Large scale trials are needed to ‘definitively’ show that vitamin D can offer benefits across a wide range of health states other than bone disorders, according to experts at the Endocrine Society.
The new scientific statement, published by the global society of experts, examines the state of current into the associations between the sunshine vitamin and non-skeletal disorders such as improved immune function, high blood pressure (hypertension), stroke, skin conditions and maternal and baby health.
The authors, led by Dr Clifford Rosen of Tufts University School of Medicine in the USA said the statement represents the first comprehensive evaluation of both the basic and clinical evidence related to the non-skeletal effects of vitamin D.
“The role of vitamin D supplementation in the prevention and treatment of chronic non-skeletal diseases remains to be determined,” said Rosen, who also chaired the Endocrine Society committee of experts that authored the statement.
“We need large randomized controlled trials and dose-response data to test the effects of vitamin D on chronic disease outcomes including autoimmunity, obesity, diabetes, hypertension and heart disease.”
Lack of data?
Significant controversy has emerged over the last decade concerning the effects of vitamin D on skeletal and non-skeletal tissues.
The demonstration that vitamin D receptors are expressed in virtually all cells in the body, in combination with a growing body of observational data supporting a relationship of serum 25-hydroxyvitamin D to chronic metabolic, cardiovascular, and neoplastic diseases, has led to widespread use of vitamin D supplementation for the prevention and treatment of numerous disorders. However the scientific data to back up such uses still remains scarce, said the statement.
Although observational studies do support ‘a strong case’ for the association between vitamin D and musculoskeletal, cardiovascular, neoplastic, and metabolic disorders, Rosen and his colleagues argue that there remains “a paucity of large-scale and long-term randomised clinical trials.”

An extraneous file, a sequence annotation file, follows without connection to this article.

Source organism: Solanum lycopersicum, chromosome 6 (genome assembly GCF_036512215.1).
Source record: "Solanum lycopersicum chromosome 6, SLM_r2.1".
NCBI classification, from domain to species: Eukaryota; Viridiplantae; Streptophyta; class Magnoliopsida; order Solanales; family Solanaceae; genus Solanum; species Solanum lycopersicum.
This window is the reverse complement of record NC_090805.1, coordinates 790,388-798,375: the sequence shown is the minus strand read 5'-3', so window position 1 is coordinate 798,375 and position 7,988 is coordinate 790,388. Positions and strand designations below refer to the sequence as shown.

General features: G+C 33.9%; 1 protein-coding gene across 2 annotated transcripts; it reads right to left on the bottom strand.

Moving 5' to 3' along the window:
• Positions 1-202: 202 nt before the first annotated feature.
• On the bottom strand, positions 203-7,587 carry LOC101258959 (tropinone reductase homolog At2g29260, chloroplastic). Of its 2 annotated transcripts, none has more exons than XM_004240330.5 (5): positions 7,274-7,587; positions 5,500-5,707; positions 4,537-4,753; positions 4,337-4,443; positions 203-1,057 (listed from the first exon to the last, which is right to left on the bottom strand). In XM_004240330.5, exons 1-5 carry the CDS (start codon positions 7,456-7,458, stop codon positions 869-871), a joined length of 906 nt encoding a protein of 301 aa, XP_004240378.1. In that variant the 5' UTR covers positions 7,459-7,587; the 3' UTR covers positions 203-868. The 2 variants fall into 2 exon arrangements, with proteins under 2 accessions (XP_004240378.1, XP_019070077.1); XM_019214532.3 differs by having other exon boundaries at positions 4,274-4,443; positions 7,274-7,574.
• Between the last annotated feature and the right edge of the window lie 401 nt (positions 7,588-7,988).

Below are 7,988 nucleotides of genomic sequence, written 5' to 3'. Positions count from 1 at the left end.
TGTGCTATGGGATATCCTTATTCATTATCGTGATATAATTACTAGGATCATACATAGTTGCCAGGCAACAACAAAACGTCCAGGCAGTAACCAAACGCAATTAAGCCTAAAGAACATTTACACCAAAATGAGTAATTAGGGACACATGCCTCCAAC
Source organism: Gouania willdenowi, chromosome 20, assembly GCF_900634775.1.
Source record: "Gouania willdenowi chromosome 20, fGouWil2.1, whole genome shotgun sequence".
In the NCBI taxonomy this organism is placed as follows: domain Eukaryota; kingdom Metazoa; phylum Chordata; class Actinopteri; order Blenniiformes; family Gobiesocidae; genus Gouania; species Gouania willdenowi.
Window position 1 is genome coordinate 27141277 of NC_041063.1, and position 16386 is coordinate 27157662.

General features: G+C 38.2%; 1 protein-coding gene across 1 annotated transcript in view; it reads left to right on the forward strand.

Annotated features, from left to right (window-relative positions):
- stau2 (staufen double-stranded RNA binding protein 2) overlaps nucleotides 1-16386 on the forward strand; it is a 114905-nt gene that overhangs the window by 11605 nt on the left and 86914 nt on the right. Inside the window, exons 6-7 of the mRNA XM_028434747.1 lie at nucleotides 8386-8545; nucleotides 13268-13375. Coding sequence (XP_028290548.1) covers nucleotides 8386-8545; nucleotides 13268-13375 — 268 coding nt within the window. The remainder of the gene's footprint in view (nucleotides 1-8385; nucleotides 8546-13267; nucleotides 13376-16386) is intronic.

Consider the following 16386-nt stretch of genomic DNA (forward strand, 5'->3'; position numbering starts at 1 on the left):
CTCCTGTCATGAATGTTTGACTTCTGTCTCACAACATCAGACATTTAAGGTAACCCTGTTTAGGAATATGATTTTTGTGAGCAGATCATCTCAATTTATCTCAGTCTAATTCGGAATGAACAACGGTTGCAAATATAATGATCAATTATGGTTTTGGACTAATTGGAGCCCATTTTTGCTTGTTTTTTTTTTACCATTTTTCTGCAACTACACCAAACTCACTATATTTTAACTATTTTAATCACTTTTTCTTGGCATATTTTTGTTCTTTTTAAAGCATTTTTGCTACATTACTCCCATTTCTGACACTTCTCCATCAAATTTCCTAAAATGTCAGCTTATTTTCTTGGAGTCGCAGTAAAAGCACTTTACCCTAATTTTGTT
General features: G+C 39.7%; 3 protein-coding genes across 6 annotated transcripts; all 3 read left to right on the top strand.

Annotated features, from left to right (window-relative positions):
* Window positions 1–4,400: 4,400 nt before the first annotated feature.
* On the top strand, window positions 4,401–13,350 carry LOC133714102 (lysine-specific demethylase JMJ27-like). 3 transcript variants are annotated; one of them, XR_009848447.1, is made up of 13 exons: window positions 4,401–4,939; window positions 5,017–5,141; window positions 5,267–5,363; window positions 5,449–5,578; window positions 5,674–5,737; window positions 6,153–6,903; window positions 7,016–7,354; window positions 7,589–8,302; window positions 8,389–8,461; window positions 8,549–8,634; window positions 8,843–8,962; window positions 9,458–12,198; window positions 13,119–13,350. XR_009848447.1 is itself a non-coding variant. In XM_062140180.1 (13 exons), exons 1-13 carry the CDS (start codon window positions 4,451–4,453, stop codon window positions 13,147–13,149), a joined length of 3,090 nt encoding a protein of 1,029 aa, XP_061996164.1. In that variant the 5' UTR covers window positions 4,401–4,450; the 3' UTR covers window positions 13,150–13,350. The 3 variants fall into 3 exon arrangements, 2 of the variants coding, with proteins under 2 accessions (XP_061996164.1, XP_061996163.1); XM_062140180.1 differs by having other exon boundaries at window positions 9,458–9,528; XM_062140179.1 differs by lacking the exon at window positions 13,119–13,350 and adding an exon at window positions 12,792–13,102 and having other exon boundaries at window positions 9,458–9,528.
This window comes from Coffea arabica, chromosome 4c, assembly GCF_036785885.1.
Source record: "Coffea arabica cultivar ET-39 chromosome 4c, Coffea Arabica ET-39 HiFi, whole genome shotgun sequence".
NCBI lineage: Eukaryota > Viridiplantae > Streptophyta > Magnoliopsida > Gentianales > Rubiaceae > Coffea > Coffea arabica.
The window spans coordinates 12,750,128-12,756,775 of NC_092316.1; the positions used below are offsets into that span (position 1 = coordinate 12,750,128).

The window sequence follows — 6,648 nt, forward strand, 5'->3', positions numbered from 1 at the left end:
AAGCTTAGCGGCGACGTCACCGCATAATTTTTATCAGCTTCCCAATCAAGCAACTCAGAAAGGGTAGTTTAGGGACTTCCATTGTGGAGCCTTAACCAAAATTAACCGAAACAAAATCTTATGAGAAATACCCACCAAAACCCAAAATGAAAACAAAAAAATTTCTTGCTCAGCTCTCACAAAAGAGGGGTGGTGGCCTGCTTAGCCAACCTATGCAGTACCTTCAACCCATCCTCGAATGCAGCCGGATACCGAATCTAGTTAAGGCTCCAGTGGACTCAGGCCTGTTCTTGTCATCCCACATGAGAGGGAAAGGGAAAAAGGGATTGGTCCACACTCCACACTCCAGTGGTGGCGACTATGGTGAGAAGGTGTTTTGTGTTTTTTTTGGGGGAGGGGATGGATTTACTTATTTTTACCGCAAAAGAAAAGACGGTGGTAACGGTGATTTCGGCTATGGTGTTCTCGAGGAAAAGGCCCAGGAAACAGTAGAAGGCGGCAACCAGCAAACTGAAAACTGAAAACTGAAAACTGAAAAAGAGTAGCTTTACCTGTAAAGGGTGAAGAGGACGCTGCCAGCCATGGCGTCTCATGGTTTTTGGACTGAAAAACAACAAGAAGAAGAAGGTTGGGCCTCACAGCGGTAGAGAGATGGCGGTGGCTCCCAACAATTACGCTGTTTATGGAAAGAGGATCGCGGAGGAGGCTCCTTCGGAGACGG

“Thus, at this time, more studies are needed to definitively conclude that vitamin D can offer preventive and therapeutic benefits across a wide range of physiological states and chronic non-skeletal disorders.”
The scientific statement outlines the evidence to suggest the effects of vitamin D on epidermal, neuromuscular, maternal/fetal and neoplastic (abnormal growth) tissues.
Rosen and his team critically evaluated the literature for each organ system – using the available evidence from observational studies and randomised trials to define the strength of associations between vitamin D and tissue-specific outcomes.
The authors concluded:
- Topical and oral vitamin D may be useful in treating skin disorders such as psoriasis – though large-scale randomised placebo-controlled clinical trials are needed to demonstrate the efficacy of treatment with vitamin D on skin disorders or the prevention of skin cancer.
- Although the ‘obesity epidemic’ has been associated with a rising levels of vitamin D deficiency, a cause-and-effect relationship has not been established. Strong evidence does not exist to support the idea that vitamin D supplementation reduces the risk of type 2 diabetes or metabolic syndrome, they said.
- Vitamin D supplementation is likely to reduce the risk of falls, particularly in individuals who have low baseline levels (<20 ng/ml) and are supplemented with calcium as well.
- Evidence to suggest vitamin D reduces cancer incidence is inconclusive with regard to causality. They note that observational evidence is strongest for colorectal cancer – data is weak or inconsistent for breast, prostate and total cancer.
- There is a possibility that vitamin D supplementation may lower cardiovascular disease risk. However the experts noted limitations in applying observational data to clinical practice. The lack of evidence from trials does not support recommending vitamin D supplementation for lowering cardiovascular disease risk at this time, they said.
- Clinical trials are needed to test whether vitamin D supplementation during pregnancy will prevent type 1 diabetes in offspring.
Source: Endocrine Reviews
Published online ahead of print, doi: 10.1210/er.2012-1000
“The Nonskeletal Effects of Vitamin D: An Endocrine Society Scientific Statement”
Authors: C.J. Rosen, J.S. Adams, D.D. Bikle, D.M. Black, et al